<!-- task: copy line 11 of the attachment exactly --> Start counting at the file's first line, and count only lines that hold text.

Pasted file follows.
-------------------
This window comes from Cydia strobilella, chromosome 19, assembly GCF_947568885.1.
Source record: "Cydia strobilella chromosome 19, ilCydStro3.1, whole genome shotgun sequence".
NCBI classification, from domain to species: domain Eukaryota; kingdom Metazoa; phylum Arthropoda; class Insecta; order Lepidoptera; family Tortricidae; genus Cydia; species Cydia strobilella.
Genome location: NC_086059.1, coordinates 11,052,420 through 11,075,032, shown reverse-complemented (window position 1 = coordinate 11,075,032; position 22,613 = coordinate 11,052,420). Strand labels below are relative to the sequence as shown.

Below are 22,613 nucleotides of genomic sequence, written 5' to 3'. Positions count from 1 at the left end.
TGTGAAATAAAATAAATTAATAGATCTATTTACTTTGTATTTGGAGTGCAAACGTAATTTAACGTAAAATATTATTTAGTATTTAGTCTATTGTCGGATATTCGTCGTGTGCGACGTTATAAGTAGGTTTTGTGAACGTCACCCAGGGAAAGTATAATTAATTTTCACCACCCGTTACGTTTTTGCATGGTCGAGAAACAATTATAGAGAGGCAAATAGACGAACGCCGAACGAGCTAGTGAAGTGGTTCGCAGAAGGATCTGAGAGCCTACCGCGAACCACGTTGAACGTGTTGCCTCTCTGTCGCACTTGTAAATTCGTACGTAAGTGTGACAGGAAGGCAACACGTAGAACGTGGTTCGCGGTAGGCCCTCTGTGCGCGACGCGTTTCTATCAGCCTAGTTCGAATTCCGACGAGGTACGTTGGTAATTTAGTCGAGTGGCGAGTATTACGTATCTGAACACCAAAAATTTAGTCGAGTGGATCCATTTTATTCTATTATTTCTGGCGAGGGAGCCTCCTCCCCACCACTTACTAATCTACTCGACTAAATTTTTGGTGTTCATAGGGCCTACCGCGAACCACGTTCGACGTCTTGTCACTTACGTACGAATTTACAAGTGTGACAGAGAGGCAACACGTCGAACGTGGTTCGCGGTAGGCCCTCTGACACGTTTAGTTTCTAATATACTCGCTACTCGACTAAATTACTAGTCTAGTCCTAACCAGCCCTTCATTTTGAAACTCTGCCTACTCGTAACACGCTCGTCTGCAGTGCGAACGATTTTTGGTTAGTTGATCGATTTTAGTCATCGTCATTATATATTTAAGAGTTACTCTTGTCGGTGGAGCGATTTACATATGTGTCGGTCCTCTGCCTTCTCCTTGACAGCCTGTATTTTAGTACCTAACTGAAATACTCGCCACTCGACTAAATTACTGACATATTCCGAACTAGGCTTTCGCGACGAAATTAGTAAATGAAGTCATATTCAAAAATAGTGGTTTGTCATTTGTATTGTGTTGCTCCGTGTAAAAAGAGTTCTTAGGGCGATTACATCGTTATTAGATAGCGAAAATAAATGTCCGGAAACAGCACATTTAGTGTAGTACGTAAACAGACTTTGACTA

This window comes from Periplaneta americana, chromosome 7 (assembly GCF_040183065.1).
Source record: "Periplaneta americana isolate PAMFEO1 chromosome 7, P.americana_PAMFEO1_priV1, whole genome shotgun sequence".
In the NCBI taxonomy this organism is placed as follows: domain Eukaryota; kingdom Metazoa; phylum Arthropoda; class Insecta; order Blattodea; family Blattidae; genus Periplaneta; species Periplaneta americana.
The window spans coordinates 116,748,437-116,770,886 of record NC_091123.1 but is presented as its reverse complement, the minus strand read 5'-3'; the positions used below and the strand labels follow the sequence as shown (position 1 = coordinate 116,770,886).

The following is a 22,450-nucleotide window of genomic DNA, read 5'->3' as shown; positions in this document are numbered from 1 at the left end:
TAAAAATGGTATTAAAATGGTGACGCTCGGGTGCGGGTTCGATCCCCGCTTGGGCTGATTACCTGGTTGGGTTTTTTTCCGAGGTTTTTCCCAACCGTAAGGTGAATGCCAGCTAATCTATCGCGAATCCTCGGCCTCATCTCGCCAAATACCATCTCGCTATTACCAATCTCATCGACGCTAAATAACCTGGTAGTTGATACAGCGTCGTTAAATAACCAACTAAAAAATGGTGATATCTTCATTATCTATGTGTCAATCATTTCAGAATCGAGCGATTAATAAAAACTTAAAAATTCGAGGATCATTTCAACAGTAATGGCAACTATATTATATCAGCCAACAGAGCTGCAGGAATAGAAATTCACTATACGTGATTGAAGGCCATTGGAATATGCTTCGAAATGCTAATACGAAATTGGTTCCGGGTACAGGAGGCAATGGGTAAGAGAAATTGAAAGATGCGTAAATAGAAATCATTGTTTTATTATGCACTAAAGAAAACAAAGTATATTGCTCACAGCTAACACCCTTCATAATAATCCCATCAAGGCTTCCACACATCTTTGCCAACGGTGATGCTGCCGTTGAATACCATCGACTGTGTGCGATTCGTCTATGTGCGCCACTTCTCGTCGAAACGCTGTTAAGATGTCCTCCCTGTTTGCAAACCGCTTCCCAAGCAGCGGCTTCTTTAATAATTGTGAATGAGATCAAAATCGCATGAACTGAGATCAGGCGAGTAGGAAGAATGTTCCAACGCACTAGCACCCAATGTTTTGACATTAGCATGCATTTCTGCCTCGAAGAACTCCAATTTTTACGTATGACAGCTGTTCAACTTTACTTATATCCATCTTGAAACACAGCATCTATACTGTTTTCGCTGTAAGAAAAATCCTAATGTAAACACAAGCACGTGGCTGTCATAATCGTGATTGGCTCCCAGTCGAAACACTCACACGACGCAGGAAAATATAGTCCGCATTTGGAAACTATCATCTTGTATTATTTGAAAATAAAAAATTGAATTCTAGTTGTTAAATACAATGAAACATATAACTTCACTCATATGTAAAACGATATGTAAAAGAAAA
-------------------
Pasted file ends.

The following is a 22,450-nucleotide window of genomic DNA, read 5'->3' as shown; positions in this document are numbered from 1 at the left end: